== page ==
• Now, one of the best ways to refocus your attention is to use your peripheral vision. This is the area of your vision that exists off to the sides of whatever you’re directly focusing on. This takes some practice, so start by keeping your eyes locked straight ahead, but rather than noticing what’s directly in front of you, take notice of what’s to the left or right edges of your vision.
  • You’ll find that, when trying to use your peripheral vision, it’s rather difficult to entertain a negative thought. Why? Because you’ve shifted your attention. So the next time you’re stuck, engage your peripheral vision and get yourself unstuck.
  • Another effective technique is to simply go for a walk. When upset or caught in a cycle of stress, the human mind’s capacity for rational thinking becomes faulty. Studies show that, when caught up in such a cycle, a person’s blood will flow to the right side of the brain, away from the left hemisphere where rational thinking takes place.
  • Going for a walk is what’s known as a bilateral activity; it engages both hemispheres of the brain and can kick your rational thinking back into gear. This increases the chance that you’ll abandon the irrational doom-and-gloom thinking.
  • So the next time you’re worried about a meeting or presentation, get yourself outside and look around. Notice the scenery, architecture and nature that surrounds you. This will reduce your anxieties and can even put you into an alpha frequency.

Future thinking can improve your outlook on life by changing the way you question the future.

  • We often place people in one of two categories. There are the pessimists, who see a glass as being half empty, and the optimists, who see the same glass as being half full. But a better personality test is to ask someone how they feel about the future. Are they excited and eager to see what happens in the next five years, or are they filled with dread?
  • It’s only natural to have some concern about the future, but when someone’s really pessimistic, they’re actually increasing the chances of being miserable. When you spend all your time worrying, you’re blocking any chance of happiness, not to mention wasting energy that could be used to make a brighter future.
  • For example Marina was moving to Paris for a job. Prior to this, Marina had spent her entire life in Houston, so this was a big change that put her in a constant state of worry. She was especially stressed about recent terrorist attacks and fearful that her relationship with her boyfriend would fall apart. Any excitement she may have once felt was now drowned in worry.
  • However familiar this may sound, there is a method to break free of these unwanted thoughts, and it’s called future thinking.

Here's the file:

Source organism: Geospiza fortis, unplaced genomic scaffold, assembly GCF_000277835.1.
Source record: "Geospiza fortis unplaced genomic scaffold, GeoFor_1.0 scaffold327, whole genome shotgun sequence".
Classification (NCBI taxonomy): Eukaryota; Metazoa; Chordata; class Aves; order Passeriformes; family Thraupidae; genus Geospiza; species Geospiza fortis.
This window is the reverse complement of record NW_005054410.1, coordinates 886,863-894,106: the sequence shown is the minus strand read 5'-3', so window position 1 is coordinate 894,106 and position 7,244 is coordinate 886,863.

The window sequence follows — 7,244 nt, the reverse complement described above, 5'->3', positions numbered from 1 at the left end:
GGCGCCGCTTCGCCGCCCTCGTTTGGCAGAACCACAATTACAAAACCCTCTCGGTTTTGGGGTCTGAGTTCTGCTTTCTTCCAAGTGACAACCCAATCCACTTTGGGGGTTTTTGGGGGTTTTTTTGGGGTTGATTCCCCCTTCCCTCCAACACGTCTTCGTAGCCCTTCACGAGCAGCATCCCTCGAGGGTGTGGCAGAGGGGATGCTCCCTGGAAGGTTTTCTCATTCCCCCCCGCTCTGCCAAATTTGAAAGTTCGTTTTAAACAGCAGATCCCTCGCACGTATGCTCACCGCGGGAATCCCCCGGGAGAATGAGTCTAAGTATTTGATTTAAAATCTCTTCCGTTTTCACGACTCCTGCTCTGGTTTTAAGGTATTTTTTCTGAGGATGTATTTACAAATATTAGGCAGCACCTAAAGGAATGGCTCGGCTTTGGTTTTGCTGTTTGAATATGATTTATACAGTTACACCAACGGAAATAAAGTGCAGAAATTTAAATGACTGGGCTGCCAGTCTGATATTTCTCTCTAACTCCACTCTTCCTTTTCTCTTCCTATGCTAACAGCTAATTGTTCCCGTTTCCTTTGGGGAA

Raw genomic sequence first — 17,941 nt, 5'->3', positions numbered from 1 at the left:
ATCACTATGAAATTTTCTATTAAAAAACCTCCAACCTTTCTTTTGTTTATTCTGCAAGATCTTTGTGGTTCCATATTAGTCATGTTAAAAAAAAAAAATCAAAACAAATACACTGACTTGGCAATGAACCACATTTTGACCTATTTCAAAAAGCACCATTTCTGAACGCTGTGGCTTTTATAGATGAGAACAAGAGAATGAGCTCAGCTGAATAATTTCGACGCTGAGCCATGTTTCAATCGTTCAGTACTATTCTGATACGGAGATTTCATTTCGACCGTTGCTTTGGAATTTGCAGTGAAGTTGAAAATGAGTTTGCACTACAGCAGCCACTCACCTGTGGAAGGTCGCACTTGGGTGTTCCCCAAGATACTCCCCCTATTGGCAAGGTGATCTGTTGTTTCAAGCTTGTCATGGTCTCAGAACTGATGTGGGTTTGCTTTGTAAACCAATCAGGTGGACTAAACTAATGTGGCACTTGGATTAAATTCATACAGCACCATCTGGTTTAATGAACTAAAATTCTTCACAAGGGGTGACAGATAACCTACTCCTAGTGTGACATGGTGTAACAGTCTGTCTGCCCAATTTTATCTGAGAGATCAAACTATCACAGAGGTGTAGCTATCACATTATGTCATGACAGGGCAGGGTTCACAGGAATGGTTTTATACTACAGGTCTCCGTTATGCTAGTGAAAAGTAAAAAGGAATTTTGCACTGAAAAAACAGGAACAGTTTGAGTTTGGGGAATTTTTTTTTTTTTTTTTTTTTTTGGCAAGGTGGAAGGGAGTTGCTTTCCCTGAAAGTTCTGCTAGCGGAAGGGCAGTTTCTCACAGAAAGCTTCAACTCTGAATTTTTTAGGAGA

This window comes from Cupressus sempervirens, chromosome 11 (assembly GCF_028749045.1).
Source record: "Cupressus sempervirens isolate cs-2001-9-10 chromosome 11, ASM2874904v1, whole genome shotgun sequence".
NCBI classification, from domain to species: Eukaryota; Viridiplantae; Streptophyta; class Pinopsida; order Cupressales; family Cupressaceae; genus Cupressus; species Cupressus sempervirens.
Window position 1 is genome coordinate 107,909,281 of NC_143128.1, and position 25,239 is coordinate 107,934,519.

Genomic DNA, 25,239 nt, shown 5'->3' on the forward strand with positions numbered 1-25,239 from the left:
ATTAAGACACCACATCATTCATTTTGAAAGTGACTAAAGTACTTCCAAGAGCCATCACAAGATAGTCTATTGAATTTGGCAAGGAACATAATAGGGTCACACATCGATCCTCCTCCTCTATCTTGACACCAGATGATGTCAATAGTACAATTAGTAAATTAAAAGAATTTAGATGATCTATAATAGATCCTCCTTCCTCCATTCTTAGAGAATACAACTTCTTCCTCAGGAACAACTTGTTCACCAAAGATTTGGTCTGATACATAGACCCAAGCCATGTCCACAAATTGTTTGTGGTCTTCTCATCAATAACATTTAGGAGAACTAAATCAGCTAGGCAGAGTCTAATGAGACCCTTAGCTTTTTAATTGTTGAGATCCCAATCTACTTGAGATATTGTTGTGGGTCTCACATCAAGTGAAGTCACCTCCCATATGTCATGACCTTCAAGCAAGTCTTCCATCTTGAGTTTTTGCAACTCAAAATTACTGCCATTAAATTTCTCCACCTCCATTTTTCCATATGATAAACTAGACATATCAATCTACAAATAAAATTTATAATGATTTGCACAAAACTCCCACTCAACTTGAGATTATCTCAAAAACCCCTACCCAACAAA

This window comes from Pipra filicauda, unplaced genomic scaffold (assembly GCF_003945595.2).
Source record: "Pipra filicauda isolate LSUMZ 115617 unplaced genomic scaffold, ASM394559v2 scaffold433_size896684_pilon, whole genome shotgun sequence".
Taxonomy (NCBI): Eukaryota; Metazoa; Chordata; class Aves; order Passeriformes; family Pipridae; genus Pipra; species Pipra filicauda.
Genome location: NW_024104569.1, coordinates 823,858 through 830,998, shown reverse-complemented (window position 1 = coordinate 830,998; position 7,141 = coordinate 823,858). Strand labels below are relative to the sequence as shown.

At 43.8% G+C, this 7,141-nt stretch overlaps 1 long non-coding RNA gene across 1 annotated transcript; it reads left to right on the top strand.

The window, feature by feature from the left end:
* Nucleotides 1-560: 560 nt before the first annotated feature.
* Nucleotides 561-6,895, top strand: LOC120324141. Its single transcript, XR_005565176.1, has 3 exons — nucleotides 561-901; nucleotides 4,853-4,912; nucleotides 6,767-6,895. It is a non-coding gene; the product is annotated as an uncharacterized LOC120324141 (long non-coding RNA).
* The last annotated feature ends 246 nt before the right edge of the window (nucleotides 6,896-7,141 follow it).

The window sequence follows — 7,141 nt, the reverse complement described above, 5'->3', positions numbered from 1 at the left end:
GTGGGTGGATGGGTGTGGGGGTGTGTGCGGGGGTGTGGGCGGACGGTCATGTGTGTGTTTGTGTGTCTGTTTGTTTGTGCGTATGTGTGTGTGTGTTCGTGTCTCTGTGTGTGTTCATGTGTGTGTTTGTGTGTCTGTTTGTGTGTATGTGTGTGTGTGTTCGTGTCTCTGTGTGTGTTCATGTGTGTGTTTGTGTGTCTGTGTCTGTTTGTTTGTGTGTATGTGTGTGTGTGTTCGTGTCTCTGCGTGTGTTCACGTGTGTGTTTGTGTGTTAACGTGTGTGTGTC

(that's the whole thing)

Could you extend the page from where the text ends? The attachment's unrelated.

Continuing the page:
• Future thinking is about looking forward with positivity and seeing opportunity rather than problems. Not only will this help rid you of worry; it can lead to a lot more happiness and success in life.
  • The key to future thinking is taking your “what if” worries and confronting them with “can do” solutions.
  • Marina was stuck with questions like “Why can’t I enjoy this?” and “What if I’m in the wrong place at the wrong time?” But when she applied future thinking, the questions began to point the way to a solution.
  • Instead of “What if we break up?” the question became “What steps can I take to make our long-distance relationship work?” With the right frame of mind, Marina could once again see the opportunities Paris had in store.

Memories can have a negative impact on your present and future.

  • If you think about it, you can probably come up with at least one decision that you regret. But, for some, regretful choices and actions can be so overwhelming that they trigger a deep depression.
  • Unfortunately, past events often have far more power over us than we’d like. All of our memories have an emotion that goes with them – usually whatever emotion we were feeling at the time. But if we keep thinking about a certain memory, we can get stuck in that emotion, which is particularly bad if it was a traumatic or sad event.
  • When we get hung up on a past regret, it also prevents the mind from focusing on creating new and better emotions in the present or recognizing opportunities for a better future.
  • Gabriella’s problem is related to this. Her problem was that she had trouble saying no and sticking up for herself. As a result, she often took on too many responsibilities, many of which belonged to other people.
  • For Gabriella, this habit went back to childhood. She was the oldest sibling in a broken home with many financial struggles, and she often had to cook for and take care of her siblings.
  • Gabriella regularly felt that if she didn’t take responsibility, things would fall apart, a feeling that stayed with her as an adult. And so Gabriella didn’t protest when her siblings expected her to take care of their elderly mother, and she never kicked up a fuss when she was severely underpaid at work – she simply added another job to her busy schedule.